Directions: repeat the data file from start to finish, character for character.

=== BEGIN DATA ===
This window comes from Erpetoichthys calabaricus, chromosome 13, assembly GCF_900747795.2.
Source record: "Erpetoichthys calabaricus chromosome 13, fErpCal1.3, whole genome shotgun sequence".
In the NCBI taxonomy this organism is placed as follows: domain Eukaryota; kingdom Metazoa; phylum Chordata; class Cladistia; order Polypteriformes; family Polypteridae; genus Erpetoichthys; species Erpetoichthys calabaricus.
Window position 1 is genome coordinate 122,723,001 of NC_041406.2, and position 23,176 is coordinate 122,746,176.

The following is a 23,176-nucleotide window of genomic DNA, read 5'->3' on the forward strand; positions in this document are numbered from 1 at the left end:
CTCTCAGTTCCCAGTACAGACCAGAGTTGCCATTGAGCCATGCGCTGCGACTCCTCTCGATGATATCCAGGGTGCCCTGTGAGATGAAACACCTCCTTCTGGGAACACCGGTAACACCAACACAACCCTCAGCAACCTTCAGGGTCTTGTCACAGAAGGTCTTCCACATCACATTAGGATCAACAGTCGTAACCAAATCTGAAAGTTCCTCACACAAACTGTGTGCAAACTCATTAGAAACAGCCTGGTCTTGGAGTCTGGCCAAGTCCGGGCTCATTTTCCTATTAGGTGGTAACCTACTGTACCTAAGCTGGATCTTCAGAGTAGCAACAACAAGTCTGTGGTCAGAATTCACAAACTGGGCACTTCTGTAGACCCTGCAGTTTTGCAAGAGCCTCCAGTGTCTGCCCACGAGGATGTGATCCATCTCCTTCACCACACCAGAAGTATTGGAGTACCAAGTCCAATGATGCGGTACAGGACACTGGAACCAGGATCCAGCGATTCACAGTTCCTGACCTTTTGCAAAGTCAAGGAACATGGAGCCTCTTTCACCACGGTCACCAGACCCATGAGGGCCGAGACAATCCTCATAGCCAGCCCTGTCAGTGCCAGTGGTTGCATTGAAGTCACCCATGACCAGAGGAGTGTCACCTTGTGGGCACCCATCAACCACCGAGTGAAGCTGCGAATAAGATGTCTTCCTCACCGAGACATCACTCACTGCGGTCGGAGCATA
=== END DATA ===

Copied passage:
This window comes from Erpetoichthys calabaricus, chromosome 13, assembly GCF_900747795.2.
Source record: "Erpetoichthys calabaricus chromosome 13, fErpCal1.3, whole genome shotgun sequence".
In the NCBI taxonomy this organism is placed as follows: domain Eukaryota; kingdom Metazoa; phylum Chordata; class Cladistia; order Polypteriformes; family Polypteridae; genus Erpetoichthys; species Erpetoichthys calabaricus.
Window position 1 is genome coordinate 122,723,001 of NC_041406.2, and position 23,176 is coordinate 122,746,176.

The following is a 23,176-nucleotide window of genomic DNA, read 5'->3' on the forward strand; positions in this document are numbered from 1 at the left end:
CTCTCAGTTCCCAGTACAGACCAGAGTTGCCATTGAGCCATGCGCTGCGACTCCTCTCGATGATATCCAGGGTGCCCTGTGAGATGAAACACCTCCTTCTGGGAACACCGGTAACACCAACACAACCCTCAGCAACCTTCAGGGTCTTGTCACAGAAGGTCTTCCACATCACATTAGGATCAACAGTCGTAACCAAATCTGAAAGTTCCTCACACAAACTGTGTGCAAACTCATTAGAAACAGCCTGGTCTTGGAGTCTGGCCAAGTCCGGGCTCATTTTCCTATTAGGTGGTAACCTACTGTACCTAAGCTGGATCTTCAGAGTAGCAACAACAAGTCTGTGGTCAGAATTCACAAACTGGGCACTTCTGTAGACCCTGCAGTTTTGCAAGAGCCTCCAGTGTCTGCCCACGAGGATGTGATCCATCTCCTTCACCACACCAGAAGTATTGGAGTACCAAGTCCAATGATGCGGTACAGGACACTGGAACCAGGATCCAGCGATTCACAGTTCCTGACCTTTTGCAAAGTCAAGGAACATGGAGCCTCTTTCACCACGGTCACCAGACCCATGAGGGCCGAGACAATCCTCATAGCCAGCCCTGTCAGTGCCAGTGGTTGCATTGAAGTCACCCATGACCAGAGGAGTGTCACCTTGTGGGCACCCATCAACCACCGAGTGAAGCTGCGAATAAGATGTCTTCCTCACCGAGACATCACTCACTGCGGTCGGAGCATA